Abigail’s Best Children’s & Maternity Consignment is a business that sells gently used children’s clothing (boys & girls sizes 0-8), Maternity Apparel, baby equipment, books, toys, shoes and accessories. Kim Gordon, the store’s owner since 2011, has extensive experience in the retail clothing business. Kim’s assistant, Sharon, has been a big part of reestablishing the store’s business in the last year. Sharon has worked in consignment for over 11 years and has a good grasp for selecting and pricing items that are accepted for resale. Abigail’s Best does not buy used clothes for resale; all clothing, maternity and baby items are available on consignment at half the price of new items. Abigail’s Best also carries new handmade merchandise for sale on consignment. Abigail’s Best is a growing business with plans to expand into adjacent building space and begin carrying women’s/plus size clothing along with maternity plus size apparel.

Abigail’s Best accepts clothing, toys and baby equipment with store inventory approximately 33% in each category. Clothing includes both name brands and boutique brands. Items are taken on consignment for 60-90 days with day one beginning when the item is entered into the shop’s computer system. If the item does not sell within 90 days, the client may reclaim it. Items not reclaimed are donated to 12 baskets Ministries, a local charity. In most cases, clients usually donate the item if it does not sell. Monies owed to clients are given as store credit and may be spent on items in the shop or they may request a check.

StoreThe store’s decisions about accepting items brought in for consignment are based on condition. Worn, faded, or stained items are not accepted. Kim’s team determines the price for each item accepted for consignment and resale through internet research and then lists them for sale at 50% off retail. Some clothing items brought in for resale still have the original price tag attached, yet they are priced 50% less.

Baby equipment includes items such as infant swings, high-chairs, exersaucers, strollers, bouncers, carriers, etc. and often sells quickly. Abigail’s Best does not usually carry furniture due to lack of display space. Car seats are also not sold in the store as it is against state law in Louisiana to resell these. New car seats must be purchased and fitted for each child.

Toys accepted for consignment must have all their parts and be in working order. Adult and children’s books must be clean and free of all markings (i.e., crayon, drawings, etc.). Adult books include topics such as pregnancy, birth and infant/toddler care, prenatal care and nutrition. Books are also priced at 50% off retail. New items in the store, also on consignment, include handmade bows and hair accessories along with custom-made children’s jewelry and pillowcase dresses. Bows may be custom ordered by style, school and special event colors.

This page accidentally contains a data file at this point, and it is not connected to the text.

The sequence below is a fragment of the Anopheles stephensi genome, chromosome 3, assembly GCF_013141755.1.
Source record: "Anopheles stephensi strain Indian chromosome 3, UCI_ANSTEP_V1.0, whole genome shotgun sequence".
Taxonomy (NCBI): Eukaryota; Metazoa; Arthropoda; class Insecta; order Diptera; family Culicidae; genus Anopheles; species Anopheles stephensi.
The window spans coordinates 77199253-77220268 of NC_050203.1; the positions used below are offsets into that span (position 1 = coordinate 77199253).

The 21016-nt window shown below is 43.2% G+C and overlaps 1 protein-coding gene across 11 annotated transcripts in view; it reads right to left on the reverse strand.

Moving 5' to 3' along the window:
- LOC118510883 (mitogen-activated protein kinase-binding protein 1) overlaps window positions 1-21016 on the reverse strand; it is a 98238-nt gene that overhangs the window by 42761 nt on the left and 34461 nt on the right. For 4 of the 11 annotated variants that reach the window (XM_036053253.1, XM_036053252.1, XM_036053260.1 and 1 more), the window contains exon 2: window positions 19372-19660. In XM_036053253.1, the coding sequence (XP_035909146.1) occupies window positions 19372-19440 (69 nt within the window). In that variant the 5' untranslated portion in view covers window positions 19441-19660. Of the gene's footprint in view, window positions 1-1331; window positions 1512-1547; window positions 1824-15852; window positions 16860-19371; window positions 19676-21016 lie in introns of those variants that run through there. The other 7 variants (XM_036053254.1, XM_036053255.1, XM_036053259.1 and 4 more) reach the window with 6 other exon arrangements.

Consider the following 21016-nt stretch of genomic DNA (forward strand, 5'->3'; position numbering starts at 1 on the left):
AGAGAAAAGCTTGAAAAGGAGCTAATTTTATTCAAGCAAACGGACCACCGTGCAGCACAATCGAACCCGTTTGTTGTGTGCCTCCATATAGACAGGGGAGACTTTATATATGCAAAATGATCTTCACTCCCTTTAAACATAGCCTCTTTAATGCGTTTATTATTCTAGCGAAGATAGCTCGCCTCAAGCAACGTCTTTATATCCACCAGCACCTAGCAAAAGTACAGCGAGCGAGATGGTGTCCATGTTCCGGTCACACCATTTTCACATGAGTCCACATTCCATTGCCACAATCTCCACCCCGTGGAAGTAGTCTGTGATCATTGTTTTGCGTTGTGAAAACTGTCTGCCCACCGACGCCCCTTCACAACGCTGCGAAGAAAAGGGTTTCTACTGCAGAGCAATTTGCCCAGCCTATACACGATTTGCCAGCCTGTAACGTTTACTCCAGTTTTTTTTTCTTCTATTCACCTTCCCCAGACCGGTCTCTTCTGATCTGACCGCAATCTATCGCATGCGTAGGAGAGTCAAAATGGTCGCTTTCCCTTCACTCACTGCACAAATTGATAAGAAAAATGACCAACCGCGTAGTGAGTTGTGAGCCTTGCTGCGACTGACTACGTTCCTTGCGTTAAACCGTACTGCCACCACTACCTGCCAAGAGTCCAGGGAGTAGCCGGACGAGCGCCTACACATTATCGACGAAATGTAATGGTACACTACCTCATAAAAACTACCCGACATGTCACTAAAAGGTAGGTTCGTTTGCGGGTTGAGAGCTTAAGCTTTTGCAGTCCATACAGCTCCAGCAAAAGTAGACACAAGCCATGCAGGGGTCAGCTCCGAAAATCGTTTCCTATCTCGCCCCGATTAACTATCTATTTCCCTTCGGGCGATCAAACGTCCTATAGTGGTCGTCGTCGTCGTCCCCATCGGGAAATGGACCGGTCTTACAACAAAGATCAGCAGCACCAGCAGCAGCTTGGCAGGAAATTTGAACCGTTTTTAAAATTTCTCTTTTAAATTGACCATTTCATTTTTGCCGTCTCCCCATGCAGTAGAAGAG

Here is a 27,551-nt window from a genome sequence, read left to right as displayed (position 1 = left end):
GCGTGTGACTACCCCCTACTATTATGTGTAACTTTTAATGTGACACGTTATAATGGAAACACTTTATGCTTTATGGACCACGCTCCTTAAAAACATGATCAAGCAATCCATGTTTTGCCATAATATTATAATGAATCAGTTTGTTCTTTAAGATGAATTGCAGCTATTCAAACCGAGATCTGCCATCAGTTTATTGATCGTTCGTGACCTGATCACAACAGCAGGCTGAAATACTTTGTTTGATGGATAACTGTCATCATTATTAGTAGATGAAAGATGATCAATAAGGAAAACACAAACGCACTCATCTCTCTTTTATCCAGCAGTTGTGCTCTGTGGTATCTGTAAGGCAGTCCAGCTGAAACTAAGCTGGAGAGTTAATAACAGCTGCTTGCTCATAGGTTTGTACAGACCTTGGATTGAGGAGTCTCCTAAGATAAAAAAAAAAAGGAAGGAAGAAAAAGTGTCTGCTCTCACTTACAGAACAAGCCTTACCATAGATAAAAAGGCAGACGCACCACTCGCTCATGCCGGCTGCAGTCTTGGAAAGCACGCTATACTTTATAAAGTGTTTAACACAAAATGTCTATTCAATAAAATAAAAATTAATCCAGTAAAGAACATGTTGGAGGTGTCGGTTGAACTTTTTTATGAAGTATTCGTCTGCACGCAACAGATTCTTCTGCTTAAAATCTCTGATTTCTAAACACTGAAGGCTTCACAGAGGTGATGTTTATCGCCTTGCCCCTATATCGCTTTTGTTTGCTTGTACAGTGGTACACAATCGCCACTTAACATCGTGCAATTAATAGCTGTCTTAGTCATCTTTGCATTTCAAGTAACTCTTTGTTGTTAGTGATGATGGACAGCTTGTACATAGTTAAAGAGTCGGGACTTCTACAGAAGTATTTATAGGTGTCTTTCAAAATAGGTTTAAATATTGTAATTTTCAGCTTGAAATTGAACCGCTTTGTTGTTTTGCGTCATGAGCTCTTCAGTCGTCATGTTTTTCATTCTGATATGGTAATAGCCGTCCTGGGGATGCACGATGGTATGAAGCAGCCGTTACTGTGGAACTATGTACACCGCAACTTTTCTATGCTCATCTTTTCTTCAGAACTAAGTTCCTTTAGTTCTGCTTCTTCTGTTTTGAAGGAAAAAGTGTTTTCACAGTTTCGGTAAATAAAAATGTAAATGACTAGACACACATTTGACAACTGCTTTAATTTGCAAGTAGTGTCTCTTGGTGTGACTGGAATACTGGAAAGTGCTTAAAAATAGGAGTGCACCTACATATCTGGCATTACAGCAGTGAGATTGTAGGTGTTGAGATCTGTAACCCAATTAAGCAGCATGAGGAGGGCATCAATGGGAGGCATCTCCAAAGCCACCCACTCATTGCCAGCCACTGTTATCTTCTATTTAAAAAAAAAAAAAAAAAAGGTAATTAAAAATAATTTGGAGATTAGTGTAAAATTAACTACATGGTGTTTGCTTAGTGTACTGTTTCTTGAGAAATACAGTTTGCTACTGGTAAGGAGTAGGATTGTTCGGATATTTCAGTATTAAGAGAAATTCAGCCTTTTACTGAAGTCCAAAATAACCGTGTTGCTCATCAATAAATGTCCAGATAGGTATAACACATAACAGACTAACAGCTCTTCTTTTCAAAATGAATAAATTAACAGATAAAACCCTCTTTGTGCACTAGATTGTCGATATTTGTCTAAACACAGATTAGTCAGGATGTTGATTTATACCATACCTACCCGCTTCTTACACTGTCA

Abigail’s Best operates like any retail store with special promotions and sale events held monthly. Some events are themed to include holidays (i.e., Easter, Halloween costumes, Christmas), back to School (uniforms), LSU/Saints items, and fall extravaganza. Clearance sales are held seasonally to make room for new “next season” items. Kim maintains an email list of all consignees & customers and sends notices of upcoming events so they can clean out their closets and plan their shopping trips.

Acquiring Abigail’s Best was a natural progression for Kim, having spent the past 25 years in retail management of both women’s and children’s apparel. She has managed stores for Strasburg Children, Babies R Us, and Catherine’s. Kim received an Associate Degree in Business from Bryant and Stratton in Rochester, NY.

Kim’s advice to others starting a small business, or purchasing an existing one as she did, is to be prepared to devote a lot of time and money to make it happen. One of the challenges Kim has had to overcome with Abigail’s Best was reestablishing a reputable operation by getting word out about the store and its new management. She regularly advertises in Parents Magazine and on Facebook. Sales and special events are posted on their Facebook page and announcements are sent via email to her regular customers.

Kim looks to author Dave Ramsey for business advice and likes having access to libraries for new books. She believes the role of a small business is in building partnerships with other businesses and working together to ensure more successful small businesses in Baton Rouge.

Abigail’s Best is a nice, friendly place to shop and includes a play area for children. Kim will help you shop, watch your children while you shop, and even recommend other places to go if she does not have what you need. Kim feels that in any business, “Success is learning from your mistakes without losing your enthusiasm”.